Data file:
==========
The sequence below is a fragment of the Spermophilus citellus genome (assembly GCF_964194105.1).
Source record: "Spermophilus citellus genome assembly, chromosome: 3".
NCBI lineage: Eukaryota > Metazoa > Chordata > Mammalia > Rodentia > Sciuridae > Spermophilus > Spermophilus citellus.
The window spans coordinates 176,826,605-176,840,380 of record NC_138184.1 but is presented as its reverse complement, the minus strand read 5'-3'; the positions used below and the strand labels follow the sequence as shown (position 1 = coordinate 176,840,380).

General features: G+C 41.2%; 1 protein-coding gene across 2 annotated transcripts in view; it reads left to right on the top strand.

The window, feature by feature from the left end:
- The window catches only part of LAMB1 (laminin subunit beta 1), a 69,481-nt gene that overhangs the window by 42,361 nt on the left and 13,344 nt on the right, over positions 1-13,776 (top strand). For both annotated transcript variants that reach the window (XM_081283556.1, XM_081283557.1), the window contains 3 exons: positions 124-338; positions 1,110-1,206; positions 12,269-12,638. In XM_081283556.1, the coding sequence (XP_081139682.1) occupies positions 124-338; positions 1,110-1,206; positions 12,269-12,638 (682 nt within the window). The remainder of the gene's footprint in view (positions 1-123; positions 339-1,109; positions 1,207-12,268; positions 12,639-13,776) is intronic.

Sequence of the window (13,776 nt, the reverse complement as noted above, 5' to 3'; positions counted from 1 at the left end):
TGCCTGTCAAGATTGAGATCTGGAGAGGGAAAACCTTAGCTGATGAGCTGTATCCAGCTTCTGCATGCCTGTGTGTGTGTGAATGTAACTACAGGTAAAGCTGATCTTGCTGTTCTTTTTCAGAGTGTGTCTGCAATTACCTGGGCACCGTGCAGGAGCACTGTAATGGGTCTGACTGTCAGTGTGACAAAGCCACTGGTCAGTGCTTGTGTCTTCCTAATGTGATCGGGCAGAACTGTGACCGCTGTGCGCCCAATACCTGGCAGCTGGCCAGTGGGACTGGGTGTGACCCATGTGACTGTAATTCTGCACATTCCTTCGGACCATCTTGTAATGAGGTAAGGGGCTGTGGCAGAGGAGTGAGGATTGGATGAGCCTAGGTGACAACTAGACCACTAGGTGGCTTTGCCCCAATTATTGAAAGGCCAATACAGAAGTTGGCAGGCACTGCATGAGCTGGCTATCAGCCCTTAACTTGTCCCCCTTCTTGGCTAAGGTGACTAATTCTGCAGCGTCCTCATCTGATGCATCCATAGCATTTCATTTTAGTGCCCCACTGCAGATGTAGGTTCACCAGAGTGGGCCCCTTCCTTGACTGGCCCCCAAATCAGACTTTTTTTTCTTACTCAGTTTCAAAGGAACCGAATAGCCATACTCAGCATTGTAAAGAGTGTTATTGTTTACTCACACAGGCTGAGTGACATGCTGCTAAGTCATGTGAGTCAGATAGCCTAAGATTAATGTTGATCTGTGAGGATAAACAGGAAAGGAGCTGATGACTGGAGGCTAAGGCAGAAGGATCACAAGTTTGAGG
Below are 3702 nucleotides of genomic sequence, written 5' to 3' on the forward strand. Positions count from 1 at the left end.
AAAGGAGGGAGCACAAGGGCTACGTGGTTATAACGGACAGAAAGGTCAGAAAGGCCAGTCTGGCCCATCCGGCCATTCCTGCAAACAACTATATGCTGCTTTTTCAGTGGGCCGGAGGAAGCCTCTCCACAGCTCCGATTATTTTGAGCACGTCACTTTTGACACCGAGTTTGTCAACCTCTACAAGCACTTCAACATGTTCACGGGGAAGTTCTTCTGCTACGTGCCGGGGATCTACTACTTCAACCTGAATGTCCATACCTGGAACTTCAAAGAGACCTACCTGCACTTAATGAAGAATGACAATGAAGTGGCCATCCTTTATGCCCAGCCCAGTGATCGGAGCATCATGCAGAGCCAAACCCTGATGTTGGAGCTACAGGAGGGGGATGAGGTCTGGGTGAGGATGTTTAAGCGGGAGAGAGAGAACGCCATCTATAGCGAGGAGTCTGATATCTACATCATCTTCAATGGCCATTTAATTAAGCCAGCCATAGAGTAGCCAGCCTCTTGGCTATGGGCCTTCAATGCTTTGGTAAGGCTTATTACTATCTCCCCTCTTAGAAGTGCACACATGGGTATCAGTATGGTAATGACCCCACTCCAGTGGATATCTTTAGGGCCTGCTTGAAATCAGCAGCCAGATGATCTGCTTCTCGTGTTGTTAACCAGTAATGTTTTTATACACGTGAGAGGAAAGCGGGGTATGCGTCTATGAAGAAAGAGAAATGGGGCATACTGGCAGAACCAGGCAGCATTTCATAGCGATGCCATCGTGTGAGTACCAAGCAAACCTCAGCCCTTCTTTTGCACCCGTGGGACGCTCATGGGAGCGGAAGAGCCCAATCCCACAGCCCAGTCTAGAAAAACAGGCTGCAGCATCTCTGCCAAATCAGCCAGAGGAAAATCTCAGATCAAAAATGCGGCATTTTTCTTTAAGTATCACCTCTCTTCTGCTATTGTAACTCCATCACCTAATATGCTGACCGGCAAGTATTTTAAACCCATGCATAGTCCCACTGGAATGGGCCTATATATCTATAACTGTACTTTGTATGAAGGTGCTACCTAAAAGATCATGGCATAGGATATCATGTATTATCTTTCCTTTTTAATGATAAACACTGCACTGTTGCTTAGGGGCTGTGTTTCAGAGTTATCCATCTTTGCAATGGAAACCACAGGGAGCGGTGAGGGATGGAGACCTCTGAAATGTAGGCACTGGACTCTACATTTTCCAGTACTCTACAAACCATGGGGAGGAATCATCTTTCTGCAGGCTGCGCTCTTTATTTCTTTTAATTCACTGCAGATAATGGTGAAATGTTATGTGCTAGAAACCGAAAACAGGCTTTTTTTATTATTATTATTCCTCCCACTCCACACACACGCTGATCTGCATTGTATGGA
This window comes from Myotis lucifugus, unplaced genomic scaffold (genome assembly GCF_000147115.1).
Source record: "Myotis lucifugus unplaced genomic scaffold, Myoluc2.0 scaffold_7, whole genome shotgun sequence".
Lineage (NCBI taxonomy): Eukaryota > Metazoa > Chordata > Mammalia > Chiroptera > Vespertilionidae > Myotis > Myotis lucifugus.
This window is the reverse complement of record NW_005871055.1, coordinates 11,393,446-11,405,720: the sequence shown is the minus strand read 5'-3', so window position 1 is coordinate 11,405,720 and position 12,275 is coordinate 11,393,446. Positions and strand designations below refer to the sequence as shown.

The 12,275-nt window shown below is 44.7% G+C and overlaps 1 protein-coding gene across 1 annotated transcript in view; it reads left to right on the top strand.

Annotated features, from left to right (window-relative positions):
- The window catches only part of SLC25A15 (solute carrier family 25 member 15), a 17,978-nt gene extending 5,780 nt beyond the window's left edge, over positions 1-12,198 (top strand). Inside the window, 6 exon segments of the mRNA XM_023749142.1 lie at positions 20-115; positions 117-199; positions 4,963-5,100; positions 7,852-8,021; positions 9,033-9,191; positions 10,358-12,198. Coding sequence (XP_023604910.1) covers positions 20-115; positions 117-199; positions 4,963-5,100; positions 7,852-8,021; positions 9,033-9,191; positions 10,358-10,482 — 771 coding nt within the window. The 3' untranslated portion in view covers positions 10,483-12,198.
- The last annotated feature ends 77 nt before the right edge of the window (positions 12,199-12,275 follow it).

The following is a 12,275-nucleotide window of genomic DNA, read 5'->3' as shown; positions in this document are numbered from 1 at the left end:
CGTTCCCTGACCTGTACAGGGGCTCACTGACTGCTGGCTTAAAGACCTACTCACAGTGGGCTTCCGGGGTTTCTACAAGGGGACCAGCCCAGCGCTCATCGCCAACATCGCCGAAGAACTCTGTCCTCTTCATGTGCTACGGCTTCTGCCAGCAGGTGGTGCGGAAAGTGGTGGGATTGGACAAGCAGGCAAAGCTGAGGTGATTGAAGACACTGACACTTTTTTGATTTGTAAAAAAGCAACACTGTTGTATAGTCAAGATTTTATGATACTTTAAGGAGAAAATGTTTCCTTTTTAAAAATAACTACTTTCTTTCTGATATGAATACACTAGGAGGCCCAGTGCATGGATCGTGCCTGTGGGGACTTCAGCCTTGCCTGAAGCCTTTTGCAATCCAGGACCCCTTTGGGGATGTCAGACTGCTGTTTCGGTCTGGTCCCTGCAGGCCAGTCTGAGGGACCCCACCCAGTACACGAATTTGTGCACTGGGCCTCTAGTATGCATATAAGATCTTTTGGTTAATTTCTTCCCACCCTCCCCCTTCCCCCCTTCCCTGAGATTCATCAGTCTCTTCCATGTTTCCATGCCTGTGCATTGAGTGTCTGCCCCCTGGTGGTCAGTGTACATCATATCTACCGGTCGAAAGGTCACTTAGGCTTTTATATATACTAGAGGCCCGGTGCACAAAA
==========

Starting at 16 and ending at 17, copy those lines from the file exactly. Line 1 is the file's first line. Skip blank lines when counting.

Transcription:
The 12,275-nt window shown below is 44.7% G+C and overlaps 1 protein-coding gene across 1 annotated transcript in view; it reads left to right on the top strand.

Annotated features, from left to right (window-relative positions):